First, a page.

European Payment Service Providers’ comment on the EDPB Guidelines on the interplay of the Second Payment Services Directive and the GDPR

Ms. Andrea Jelinek
European Data Protection Board
(by email)
Brussels, 27 October 2020

Dear Ms. Jelinek,

Together we as the representative bodies of different European Payment Service Providers, speaking on behalf of the various categories of PSPs under PSD2 and representing the European payments industry, welcome the opportunity given by the European Data Protection Board to participate in the public consultation on the Guidelines 06/2020 on the interplay between the PSD2 and the GDPR. Both through their individual responses and via this joint statement, we wish to ensure coherence not only between the GDPR and the PSD2, but also with the Regulatory Technical Standards on Strong Customer Authentication and Common and Secure Communication, in order to create more legal certainty for all parties involved.

In this respect, we believe the final Guidelines should clearly distinguish between the respective data protection responsibilities of the different types of payment service providers that exist – ASPSPs, EMIs, PIs, PISPs, and AISPs – according to the roles described in PSD2. By clearly defining to whom each provision is addressed, the guidance becomes both easier to interpret and implement. Data protection has always been, and always will be, one of the key priorities of the payments industry. At the same time, however, we believe the Guidelines risk imposing obligations on all Payment Service Providers that not only contradict PSD2 but also go beyond what is technically feasible. In this respect, we would like to draw your attention on three main issues.

Special categories of data
As a general remark, we do not agree with the assumption that “financial transactions can reveal sensitive information about an individual data subject”. Such an interpretation is overly broad and would have significant unintended consequences in practice. Actually, financial transactions per se rarely reveal sensitive information about individual data subjects. It follows that to extrapolate information about any of the personal data mentioned in Article 9 GDPR from the financial transaction data of a PSU it is necessary that an ad hoc processing has to be intentionally undertaken by the controller. This is also confirmed by the EDPB Guidelines in the context of social media or profiling, where the EDPB stated that where the data itself is not explicitly special category data, the additional purpose of the processing (such as data analysis, inference or combination), determines whether the processing of special category data takes place. If this would be the case, controllers have to apply all the safeguards laid down in Article 9(1) GDPR. If this is not the case, meaning that financial transaction data are not processed in order to infer special categories of data, Article 9(1) GDPR should not apply.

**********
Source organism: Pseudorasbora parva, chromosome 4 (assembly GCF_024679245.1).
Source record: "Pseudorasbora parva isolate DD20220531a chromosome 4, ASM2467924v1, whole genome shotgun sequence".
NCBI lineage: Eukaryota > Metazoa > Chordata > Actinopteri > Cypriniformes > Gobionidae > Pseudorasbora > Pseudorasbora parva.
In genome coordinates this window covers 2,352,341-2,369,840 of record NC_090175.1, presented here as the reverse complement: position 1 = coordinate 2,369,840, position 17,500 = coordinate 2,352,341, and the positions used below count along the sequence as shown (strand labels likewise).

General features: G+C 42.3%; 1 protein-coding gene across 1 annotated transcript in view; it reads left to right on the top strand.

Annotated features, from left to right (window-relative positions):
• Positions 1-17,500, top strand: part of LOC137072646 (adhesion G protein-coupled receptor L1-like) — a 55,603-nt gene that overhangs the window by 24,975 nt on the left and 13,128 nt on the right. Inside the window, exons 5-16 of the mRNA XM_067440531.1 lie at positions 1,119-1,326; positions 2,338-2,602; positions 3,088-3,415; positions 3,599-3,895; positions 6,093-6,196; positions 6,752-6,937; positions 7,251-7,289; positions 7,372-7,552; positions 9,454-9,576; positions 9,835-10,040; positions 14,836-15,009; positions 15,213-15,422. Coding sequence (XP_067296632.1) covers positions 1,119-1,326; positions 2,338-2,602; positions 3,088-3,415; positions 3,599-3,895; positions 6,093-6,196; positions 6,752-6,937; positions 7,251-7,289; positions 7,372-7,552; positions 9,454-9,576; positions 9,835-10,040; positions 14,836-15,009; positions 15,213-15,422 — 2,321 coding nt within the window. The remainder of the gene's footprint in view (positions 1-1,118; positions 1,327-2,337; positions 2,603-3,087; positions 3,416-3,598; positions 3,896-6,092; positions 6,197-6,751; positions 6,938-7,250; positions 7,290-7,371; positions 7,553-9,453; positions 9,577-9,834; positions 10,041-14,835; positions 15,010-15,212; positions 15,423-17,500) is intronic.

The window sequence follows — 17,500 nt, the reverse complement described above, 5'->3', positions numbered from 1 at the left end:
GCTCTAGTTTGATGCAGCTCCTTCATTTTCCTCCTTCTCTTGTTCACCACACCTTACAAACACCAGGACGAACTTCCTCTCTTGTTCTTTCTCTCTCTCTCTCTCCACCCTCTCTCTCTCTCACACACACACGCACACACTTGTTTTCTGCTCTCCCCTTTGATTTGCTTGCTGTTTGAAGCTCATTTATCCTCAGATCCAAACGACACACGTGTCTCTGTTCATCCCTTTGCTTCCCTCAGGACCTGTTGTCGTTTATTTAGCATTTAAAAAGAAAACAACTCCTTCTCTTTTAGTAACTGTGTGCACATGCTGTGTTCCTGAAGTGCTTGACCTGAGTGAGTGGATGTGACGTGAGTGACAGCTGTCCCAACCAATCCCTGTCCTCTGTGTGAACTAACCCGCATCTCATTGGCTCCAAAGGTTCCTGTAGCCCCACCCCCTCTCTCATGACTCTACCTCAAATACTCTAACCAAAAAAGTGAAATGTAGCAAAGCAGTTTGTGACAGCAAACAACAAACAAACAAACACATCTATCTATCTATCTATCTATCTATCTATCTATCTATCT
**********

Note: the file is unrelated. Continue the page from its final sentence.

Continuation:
Silent party data
We understand the EDPB is concerned with the scope of the processing of silent party data. On the other hand, PSUs have a legitimate expectation that relevant details of their payment transactions are considered for account information or payment initiation services, independent of the type of PSP they are using for these purposes. PSPs have no means of knowing about or reviewing the contract between the PSU and other PSPs, meaning that for example ASPSPs cannot know the purpose for which the TPP requests to access the payment account of the PSU. As a consequence, ASPSPs are not allowed under PSD2 and do not have any obligation to examine and intervene with regard to the legality of a possible secondary exploitation by the AISP/PISP in relation to the processing of silent party data, since the responsibility for this data processing and for compliance with GDPR in this context lies solely with the AISP/PISP. We believe that the final Guidelines should clarify this.